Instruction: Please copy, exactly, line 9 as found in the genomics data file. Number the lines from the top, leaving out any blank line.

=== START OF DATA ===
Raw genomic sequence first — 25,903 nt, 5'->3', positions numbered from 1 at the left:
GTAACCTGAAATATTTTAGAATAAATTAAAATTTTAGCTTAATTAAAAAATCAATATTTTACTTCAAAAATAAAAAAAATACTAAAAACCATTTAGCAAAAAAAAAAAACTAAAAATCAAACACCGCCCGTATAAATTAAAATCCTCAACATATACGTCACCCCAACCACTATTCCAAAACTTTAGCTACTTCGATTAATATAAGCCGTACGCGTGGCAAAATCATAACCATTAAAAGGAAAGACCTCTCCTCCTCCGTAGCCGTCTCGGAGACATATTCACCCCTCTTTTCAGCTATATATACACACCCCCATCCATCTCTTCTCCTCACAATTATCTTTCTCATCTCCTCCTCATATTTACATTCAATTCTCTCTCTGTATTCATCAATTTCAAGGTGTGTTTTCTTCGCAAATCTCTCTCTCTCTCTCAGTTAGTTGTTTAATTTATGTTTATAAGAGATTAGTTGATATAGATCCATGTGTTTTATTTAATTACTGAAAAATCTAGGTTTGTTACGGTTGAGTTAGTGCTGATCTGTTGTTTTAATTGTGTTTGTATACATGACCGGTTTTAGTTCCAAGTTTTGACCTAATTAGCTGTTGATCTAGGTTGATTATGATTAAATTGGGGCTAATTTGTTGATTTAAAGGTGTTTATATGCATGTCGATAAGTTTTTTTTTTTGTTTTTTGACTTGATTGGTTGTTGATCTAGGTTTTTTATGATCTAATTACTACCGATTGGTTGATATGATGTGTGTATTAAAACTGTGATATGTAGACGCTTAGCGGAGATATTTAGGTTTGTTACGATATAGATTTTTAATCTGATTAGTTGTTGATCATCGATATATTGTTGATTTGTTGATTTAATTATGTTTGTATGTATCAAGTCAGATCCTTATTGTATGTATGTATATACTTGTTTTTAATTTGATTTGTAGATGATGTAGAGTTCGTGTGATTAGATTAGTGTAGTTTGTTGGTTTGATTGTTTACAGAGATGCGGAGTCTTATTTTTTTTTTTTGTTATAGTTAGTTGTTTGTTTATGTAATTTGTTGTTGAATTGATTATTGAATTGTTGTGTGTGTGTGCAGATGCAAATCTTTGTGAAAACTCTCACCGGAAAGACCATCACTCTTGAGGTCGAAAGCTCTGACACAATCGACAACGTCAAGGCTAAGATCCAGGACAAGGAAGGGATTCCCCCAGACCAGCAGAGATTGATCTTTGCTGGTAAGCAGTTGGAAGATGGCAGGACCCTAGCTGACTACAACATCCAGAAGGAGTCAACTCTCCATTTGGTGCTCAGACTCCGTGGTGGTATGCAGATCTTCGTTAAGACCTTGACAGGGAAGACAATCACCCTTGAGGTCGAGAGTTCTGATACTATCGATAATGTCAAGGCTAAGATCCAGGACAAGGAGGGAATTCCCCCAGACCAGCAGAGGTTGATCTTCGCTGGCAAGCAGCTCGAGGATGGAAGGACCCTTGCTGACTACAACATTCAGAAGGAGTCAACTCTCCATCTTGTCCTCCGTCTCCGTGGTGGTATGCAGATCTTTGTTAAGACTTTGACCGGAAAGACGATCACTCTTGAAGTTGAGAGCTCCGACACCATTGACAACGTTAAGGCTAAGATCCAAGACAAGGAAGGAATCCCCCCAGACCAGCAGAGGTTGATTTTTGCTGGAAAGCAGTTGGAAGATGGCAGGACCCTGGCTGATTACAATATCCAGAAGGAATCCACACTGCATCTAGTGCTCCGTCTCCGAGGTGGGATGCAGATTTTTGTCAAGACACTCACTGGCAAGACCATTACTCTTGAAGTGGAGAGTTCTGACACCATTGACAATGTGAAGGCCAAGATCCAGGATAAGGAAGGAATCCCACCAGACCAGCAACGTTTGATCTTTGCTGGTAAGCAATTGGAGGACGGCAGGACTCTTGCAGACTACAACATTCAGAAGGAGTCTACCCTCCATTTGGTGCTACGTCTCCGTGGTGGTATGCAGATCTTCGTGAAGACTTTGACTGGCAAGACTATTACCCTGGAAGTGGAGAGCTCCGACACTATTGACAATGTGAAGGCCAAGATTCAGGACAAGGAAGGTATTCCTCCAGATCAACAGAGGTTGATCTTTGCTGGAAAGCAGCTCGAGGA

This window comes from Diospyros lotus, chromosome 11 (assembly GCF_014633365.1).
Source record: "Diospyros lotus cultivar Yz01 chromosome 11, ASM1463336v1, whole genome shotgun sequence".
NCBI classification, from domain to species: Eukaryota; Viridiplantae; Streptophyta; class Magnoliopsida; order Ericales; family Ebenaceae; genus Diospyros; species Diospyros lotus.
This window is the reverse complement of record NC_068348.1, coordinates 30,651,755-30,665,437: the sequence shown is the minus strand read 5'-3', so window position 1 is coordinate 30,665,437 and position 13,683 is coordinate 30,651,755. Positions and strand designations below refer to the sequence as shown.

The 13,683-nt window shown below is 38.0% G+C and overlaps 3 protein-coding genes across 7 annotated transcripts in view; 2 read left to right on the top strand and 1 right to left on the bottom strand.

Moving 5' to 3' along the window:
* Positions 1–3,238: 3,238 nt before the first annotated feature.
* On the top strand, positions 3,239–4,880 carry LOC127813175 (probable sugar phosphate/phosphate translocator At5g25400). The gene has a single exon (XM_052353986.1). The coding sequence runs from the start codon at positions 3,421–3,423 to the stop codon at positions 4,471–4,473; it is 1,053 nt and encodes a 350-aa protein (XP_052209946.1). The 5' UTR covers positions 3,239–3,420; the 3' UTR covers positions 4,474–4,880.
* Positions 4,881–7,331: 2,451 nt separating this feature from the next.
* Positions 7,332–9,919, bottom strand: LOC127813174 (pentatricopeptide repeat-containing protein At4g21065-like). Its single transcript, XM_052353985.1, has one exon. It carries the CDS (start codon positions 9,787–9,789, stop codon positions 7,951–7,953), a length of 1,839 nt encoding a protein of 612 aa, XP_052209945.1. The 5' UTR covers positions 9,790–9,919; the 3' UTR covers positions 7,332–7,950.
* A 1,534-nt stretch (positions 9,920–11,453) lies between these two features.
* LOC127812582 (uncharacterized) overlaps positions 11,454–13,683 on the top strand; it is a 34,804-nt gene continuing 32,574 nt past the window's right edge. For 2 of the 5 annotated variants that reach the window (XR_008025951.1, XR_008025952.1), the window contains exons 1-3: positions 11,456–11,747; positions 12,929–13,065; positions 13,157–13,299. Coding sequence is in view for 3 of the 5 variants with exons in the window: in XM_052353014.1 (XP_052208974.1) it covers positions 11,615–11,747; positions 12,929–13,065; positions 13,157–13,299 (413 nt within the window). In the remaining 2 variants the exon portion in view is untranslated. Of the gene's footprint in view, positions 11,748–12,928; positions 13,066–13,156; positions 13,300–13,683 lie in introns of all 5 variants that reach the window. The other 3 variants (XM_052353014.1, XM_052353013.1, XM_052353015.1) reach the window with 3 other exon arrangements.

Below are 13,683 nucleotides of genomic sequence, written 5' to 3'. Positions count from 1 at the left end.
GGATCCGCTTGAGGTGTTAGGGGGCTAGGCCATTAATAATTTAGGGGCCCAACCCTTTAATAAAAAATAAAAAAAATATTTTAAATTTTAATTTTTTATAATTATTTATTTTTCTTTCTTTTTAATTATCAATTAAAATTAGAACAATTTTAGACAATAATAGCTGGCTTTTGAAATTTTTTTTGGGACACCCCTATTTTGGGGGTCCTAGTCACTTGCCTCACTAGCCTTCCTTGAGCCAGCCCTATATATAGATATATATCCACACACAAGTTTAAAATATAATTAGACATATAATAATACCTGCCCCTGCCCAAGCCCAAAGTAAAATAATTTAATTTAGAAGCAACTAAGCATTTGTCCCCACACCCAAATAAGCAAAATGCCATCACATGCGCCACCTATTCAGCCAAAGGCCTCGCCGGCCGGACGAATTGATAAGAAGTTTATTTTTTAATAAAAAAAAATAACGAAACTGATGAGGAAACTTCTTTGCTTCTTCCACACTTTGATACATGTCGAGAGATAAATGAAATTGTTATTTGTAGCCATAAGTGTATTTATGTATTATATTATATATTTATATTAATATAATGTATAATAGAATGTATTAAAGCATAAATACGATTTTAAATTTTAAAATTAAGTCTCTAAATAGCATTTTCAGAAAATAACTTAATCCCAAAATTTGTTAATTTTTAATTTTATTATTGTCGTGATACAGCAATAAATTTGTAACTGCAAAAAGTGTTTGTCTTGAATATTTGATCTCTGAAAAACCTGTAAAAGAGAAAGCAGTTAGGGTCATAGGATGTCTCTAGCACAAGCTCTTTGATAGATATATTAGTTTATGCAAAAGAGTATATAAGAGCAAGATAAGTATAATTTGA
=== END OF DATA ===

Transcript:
* Positions 1–3,238: 3,238 nt before the first annotated feature.